The movie presents Cleburne as having “fought two wars.  One with the North, the other with the South.”  Such a description makes it seem as if Cleburne was operating in a vacuum when his proposal surfaced.  Actually, the debate about arming slaves had started back in 1861 and Cleburne wasn’t even the first Confederate general to offer such a proposal.  More importantly, we must not lose sight of the fact that these proposals do not reflect a desire to end slavery in the South.  In fact, they tell us much more about the extent to which white Southerners would go to gain independence as a means to preserve the institution of slavery.  That fact tells us why most white southerners were not willing to arm slaves and free blacks.  You can expect that I am going to closely follow this story

As bad as all of this is what truly disappoints me is that one of my favorite actors, Philip Seymour Hoffman, is slated to play the role of Judah Benjamin.

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Join Me In Petersburg This Summer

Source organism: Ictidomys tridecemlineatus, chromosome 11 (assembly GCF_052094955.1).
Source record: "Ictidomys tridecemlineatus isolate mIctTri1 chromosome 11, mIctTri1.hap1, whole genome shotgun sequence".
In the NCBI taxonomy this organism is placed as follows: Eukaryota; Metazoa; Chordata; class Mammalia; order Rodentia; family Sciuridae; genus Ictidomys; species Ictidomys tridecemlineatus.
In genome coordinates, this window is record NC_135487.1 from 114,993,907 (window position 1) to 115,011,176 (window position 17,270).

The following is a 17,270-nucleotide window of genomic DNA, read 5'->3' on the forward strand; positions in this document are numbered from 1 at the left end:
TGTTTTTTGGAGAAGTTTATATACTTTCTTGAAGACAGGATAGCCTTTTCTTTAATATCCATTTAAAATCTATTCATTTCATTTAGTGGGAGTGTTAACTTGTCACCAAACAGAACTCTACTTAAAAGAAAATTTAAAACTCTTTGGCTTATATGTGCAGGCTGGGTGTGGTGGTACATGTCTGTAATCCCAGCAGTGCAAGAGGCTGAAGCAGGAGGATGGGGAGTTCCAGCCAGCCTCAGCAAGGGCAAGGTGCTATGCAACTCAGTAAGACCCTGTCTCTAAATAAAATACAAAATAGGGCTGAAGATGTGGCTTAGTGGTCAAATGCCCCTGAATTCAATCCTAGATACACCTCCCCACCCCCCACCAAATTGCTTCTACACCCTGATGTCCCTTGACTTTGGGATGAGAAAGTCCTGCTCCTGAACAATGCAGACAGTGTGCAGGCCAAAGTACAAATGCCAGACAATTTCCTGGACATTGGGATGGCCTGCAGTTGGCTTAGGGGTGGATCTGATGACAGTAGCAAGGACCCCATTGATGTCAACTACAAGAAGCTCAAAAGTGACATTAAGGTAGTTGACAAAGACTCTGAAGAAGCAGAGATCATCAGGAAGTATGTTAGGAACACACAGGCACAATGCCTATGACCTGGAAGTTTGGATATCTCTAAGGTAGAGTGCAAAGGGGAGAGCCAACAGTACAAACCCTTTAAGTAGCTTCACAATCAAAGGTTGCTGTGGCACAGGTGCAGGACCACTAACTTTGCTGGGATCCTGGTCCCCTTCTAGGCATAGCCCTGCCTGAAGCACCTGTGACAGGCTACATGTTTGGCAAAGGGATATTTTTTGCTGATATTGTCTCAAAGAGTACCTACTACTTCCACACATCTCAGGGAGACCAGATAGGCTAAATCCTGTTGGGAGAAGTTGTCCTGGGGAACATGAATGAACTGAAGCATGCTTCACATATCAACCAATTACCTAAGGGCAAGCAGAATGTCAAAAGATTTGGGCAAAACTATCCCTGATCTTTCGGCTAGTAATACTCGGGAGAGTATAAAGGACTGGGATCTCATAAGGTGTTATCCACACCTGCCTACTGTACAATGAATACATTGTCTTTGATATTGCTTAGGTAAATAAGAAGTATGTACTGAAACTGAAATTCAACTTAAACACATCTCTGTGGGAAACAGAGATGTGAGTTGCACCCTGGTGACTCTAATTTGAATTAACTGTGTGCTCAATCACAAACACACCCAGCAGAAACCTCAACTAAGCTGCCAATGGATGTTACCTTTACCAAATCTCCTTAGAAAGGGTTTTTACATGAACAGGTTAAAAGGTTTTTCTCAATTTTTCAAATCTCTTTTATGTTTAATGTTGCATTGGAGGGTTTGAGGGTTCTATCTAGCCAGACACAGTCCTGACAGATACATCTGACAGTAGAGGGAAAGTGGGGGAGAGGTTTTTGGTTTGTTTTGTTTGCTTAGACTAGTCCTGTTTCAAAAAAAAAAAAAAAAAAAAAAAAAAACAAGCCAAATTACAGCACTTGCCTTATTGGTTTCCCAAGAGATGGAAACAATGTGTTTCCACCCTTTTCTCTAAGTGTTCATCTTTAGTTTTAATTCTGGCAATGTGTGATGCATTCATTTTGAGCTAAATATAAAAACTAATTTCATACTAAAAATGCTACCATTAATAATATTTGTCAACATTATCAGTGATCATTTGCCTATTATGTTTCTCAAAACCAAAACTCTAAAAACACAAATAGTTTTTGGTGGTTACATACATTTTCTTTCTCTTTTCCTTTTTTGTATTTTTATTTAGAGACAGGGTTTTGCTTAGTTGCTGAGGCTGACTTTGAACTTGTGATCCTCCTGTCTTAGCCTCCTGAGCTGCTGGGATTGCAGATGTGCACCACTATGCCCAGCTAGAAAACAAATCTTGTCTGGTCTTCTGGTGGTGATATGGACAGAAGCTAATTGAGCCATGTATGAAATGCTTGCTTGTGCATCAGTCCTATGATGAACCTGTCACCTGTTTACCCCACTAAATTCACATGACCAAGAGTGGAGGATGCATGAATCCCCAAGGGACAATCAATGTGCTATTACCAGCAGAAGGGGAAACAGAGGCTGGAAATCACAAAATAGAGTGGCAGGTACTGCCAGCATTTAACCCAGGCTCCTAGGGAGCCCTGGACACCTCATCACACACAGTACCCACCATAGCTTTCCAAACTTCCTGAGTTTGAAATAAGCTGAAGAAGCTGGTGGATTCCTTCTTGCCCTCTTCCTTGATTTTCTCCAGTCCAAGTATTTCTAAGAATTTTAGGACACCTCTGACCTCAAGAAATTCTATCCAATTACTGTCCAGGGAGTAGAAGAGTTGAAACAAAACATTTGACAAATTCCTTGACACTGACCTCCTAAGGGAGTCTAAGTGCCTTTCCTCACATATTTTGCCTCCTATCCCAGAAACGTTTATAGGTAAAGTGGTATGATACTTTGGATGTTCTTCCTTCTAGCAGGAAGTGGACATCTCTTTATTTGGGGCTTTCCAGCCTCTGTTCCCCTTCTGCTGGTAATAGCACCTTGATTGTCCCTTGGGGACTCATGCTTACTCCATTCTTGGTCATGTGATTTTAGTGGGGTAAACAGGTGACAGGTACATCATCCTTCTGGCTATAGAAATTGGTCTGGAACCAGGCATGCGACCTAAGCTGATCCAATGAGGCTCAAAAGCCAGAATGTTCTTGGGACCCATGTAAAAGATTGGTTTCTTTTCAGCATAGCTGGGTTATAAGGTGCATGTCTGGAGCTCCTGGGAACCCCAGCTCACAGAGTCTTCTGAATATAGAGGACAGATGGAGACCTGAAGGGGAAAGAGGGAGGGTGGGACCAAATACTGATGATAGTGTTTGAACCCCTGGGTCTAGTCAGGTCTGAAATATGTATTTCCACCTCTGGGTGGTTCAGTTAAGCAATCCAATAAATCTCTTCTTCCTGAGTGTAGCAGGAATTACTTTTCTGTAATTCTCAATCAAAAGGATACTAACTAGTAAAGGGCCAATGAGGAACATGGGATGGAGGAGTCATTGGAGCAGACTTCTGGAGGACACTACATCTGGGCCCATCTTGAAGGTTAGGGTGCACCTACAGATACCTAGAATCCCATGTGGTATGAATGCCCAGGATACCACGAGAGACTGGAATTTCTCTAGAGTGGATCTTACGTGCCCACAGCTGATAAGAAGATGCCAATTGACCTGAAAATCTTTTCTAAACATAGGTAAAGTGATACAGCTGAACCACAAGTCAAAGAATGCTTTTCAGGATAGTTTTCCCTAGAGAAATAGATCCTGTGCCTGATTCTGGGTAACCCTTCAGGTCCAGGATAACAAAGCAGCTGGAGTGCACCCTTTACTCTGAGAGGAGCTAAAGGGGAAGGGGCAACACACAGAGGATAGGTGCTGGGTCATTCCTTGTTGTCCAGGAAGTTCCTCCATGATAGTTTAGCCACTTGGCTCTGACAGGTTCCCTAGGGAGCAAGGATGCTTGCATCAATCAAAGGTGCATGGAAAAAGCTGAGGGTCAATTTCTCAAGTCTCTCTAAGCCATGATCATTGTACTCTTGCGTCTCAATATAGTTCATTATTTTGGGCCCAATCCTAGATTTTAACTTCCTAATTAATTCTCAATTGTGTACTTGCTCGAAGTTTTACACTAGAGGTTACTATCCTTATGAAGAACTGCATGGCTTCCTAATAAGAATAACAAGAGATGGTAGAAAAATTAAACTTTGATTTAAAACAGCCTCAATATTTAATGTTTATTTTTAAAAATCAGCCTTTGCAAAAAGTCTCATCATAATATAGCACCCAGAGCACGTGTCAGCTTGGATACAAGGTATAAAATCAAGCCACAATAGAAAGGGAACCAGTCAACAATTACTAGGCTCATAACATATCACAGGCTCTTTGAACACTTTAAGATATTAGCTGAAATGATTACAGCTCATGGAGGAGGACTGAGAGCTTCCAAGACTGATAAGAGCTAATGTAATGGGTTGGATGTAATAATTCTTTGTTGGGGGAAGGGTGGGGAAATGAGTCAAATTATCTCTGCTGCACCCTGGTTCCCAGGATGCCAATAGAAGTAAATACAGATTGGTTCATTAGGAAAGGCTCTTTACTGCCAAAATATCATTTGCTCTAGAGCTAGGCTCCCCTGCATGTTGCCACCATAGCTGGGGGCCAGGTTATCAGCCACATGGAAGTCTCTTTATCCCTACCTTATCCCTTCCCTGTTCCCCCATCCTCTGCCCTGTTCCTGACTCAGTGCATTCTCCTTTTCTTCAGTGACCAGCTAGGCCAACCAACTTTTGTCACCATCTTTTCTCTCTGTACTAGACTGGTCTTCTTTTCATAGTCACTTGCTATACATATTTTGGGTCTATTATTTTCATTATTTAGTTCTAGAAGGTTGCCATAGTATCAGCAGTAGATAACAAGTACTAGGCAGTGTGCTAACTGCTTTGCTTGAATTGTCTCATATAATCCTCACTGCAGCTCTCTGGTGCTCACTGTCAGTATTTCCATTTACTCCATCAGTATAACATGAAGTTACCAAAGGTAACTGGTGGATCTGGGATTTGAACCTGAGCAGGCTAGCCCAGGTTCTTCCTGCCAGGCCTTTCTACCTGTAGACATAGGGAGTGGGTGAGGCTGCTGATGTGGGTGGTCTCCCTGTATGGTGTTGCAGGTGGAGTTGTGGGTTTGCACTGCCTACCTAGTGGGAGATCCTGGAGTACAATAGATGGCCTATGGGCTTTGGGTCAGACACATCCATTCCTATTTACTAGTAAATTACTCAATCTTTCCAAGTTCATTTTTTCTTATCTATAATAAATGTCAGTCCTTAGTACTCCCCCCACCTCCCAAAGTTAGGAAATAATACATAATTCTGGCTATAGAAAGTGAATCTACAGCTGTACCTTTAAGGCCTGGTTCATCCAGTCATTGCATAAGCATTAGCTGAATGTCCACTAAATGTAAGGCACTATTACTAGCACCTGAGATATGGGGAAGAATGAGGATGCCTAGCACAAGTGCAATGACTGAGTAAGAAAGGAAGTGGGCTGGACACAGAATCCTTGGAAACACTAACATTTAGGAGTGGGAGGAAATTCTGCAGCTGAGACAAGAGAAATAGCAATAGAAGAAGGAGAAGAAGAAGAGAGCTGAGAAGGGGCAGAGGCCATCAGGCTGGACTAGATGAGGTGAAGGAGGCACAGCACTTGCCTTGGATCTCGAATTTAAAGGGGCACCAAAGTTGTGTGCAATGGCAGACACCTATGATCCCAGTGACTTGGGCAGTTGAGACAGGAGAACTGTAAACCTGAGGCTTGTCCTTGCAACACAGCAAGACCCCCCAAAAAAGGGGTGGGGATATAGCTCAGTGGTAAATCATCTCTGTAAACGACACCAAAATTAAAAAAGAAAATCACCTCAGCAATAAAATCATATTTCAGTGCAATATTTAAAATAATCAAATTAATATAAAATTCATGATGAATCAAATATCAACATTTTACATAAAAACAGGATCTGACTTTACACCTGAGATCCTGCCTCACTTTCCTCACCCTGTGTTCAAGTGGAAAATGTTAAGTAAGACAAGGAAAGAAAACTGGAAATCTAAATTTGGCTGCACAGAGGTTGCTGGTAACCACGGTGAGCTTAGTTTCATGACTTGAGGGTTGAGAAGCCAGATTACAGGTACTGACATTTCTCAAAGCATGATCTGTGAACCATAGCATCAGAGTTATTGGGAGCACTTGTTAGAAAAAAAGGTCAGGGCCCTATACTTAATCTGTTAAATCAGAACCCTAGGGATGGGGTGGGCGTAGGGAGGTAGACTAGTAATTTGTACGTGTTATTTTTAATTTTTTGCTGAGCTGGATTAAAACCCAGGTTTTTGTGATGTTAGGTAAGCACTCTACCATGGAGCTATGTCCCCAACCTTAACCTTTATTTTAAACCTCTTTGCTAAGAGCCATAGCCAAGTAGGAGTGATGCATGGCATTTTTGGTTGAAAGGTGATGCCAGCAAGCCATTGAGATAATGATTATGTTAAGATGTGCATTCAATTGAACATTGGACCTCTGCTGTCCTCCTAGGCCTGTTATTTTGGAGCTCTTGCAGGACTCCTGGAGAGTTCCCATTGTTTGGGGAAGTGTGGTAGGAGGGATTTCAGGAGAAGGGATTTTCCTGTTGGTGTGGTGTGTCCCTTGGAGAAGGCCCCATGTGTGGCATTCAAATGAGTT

I am pleased to announce that I will once again be participating in the annual Civil War seminar sponsored by The George Tyler Moore Center at Shepherd University.  In the summer of 2007 [here and here/photos] I took part in the center’s conference on Civil War Memory.  It was a wonderful experience and I couldn’t be happier to be joining Mark Snell and the rest of the staff this summer in Petersburg, Virginia.  This is the first year that the conference will take place away from its home base on the campus of Shepherd University.  The conference is being co-sponsored by Pamplin Park.  This year’s theme is, “Petersburg: In the Trenches with the Common Soldier” and it includes a first-rate line-up of scholars and two days of touring the various sites and battlefields in the Petersburg area.  Will Greene will be conducting all of the tours and lectures will be presented by Earl Hess, Christopher Stowe, Dennis Brandt, and Walter Powell.  I am looking forward to the chance to finally meet Earl Hess.  In many ways he is responsible for my interest in Petersburg and the Crater specifically.  Back in 2003 I collected a broad range of archival materials for what became Prof. Hess’s third volume in his series on earthworks.  That material on Petersburg proved to be extremely helpful in shaping my own work on memory and the battle of the Crater.